The first-ever tedx at the University of Calgary will be held in the MacHall Ballroom on March 30. Ten speakers will be at the event, themed "Building a Legacy."
tedx is a localized version of the Technology, Entertainment and Design annual conference held in California, which invites innovative speakers to give short presentations on their cultural and scientific ideas. Formed in 1984, ted events are now held in North America, Europe and Asia and have been streamed online since 2006. The ted website receives over 700,000 hits per month.
Devoted to the mission of "ideas worth spreading," the ted website describes tedx as "a program of local, self-organized events that bring people together to share a ted-like learning experience."
Among this year's speakers at the U of C is a composer, a naturalist, an astronaut and an Aboriginal storyteller.
Students' Union vice-president student life Matt Diteljan is one of the main organizers.
"Each of the speakers was carefully chosen and has ties to the university and the community," said Diteljan.
One of the requirements for all tedx conferences is that only 100 participants are allowed to attend.
The attendees were determined through an application process on the event website, which required applicants to explain why they wished to be involved and what kind of legacy they wanted to leave.
"We really wanted to make sure that whoever wanted to be there the most got to attend," said Diteljan.
U of C professor, music composer and speaker at the event Zachary Wadsworth approves of the application process.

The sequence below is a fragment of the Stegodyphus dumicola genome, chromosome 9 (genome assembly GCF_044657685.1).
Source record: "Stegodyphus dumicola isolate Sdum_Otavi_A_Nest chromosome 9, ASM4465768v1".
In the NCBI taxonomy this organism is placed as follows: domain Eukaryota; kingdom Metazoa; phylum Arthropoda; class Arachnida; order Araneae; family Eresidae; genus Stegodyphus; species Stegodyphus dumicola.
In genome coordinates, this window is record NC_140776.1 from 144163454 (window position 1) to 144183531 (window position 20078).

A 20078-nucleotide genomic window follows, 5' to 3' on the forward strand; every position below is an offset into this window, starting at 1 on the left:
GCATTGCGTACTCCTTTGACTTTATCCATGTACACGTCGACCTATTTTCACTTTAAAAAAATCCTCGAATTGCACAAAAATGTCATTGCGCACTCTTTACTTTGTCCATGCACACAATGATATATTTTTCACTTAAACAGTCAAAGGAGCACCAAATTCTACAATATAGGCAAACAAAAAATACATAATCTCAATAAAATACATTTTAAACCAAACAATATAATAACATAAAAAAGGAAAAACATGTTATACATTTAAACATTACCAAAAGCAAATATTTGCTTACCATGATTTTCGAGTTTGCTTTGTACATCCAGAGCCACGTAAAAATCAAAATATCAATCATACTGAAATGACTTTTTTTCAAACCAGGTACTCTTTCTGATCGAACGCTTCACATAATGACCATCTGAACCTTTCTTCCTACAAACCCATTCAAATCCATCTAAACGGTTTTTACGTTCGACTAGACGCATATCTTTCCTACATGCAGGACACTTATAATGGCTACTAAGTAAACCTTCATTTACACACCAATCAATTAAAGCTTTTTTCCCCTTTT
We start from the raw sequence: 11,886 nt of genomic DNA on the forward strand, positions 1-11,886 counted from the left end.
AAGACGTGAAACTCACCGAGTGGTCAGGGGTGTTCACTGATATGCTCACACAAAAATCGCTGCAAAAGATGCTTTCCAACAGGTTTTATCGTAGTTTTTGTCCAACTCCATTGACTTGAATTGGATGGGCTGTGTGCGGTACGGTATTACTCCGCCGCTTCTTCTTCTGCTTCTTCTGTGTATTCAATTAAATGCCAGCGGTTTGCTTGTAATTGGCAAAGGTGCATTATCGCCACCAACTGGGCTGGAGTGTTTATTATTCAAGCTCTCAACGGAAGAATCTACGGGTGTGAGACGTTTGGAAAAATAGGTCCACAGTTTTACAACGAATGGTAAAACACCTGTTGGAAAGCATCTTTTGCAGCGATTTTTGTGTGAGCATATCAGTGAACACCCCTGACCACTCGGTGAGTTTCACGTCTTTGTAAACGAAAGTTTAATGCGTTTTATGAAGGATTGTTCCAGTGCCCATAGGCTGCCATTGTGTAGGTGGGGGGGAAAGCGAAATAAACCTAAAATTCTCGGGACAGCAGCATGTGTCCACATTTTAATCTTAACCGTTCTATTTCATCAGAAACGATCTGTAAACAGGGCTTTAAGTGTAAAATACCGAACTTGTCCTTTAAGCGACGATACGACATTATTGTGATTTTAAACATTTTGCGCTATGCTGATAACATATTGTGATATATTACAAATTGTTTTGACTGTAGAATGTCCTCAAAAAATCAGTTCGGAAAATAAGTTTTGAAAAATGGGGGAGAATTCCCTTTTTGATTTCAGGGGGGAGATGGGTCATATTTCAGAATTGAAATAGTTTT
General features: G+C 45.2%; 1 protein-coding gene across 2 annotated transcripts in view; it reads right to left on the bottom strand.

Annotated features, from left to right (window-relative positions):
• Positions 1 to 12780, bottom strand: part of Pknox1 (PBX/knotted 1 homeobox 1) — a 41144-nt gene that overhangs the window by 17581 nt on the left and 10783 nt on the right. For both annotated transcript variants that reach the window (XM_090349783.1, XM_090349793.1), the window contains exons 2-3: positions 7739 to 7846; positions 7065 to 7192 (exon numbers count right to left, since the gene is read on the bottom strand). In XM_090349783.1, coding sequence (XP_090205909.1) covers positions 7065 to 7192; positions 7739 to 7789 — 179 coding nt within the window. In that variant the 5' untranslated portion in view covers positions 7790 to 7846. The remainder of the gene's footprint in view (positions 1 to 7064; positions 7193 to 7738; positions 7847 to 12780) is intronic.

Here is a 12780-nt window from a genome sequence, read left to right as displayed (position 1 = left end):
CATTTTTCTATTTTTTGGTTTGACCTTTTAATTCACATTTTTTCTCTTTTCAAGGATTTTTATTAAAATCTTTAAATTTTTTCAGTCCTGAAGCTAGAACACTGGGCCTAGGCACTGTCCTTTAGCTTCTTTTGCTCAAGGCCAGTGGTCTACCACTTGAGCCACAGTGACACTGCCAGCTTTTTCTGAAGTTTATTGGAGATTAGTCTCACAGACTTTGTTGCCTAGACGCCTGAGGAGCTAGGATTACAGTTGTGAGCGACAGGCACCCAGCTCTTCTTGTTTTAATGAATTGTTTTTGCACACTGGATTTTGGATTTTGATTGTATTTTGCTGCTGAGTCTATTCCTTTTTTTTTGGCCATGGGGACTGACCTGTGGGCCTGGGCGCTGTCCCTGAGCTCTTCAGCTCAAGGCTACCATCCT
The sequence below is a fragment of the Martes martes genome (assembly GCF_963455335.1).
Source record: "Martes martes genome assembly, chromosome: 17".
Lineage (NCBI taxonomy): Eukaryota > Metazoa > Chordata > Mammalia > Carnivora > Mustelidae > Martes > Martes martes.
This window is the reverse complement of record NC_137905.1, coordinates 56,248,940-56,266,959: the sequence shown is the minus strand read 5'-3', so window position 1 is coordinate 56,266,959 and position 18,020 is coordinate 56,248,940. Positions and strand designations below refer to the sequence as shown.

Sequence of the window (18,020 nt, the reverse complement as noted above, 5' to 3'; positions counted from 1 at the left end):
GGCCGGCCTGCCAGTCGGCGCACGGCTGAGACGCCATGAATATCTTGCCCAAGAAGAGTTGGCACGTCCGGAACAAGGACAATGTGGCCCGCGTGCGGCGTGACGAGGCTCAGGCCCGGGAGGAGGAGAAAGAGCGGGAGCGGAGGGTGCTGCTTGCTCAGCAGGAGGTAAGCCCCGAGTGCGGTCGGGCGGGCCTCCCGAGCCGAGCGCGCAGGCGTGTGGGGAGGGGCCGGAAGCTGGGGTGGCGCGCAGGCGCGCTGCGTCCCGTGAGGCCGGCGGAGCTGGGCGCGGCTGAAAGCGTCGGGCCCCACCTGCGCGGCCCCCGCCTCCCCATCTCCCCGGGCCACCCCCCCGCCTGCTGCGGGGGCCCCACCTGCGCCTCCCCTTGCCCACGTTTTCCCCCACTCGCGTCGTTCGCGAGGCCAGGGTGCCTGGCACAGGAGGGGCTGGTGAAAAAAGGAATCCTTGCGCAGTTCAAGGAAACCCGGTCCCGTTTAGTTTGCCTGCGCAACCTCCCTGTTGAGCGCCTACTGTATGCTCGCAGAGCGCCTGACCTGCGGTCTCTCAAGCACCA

"It's pretty clear they're not looking for a lecture. They want to foster interesting conversations between people," said Wadsworth.
Wadsworth's talk will touch on the value of art in society.
"Music doesn't feed the hungry, but what it can do is help the soul and entertain," said Wadsworth. "There are legacies that don't fix the world, but improve the world."
Wasworth hopes that the diverse group of speakers will be able to show an array of legacies.
Angela Dione and Angel Guerra are the founders of Market Collective, a monthly showcase for local artists in Calgary. They plan to speak on how one person's ideas can grow to impact local and global communities.
"It's a huge compliment to be asked to be involved in any type of talk like that," said Dione. "Schools are a place for exchanging knowledge, and the way that is done [is always] changing."
Guerra and Dione support tedx at the U of C because of its out-of-classroom approach to learning.
"It's hard to learn in an institutionalized setting. A lot of education and knowledge is found in the 'grey zone,' not in the black-and-white institutions," said Guerra. "It's such a sterile environment."
Brian Keating is an environmentalist and U of C professor. He helped establish the Wechiau Community Hippo Sanctuary in northern Ghana and is a long-time public presenter. He will be speaking on global sustainability at the tedx U of C event.
"We're living in the age of creativity and innovation. We must all become environmentally conscious," he said.
Keating hopes he can draw from his legacy to "give students an inoculation for enthusiasm for hope for a greener tomorrow."
"I've never really gone to work -- I just did what I felt had to be done," he said.
Although applications to attend tedx U of C are now closed, the speakers' messages will be streamed live via the tedx U of C website and uploaded to both the main ted website and the tedx U of C website after the event.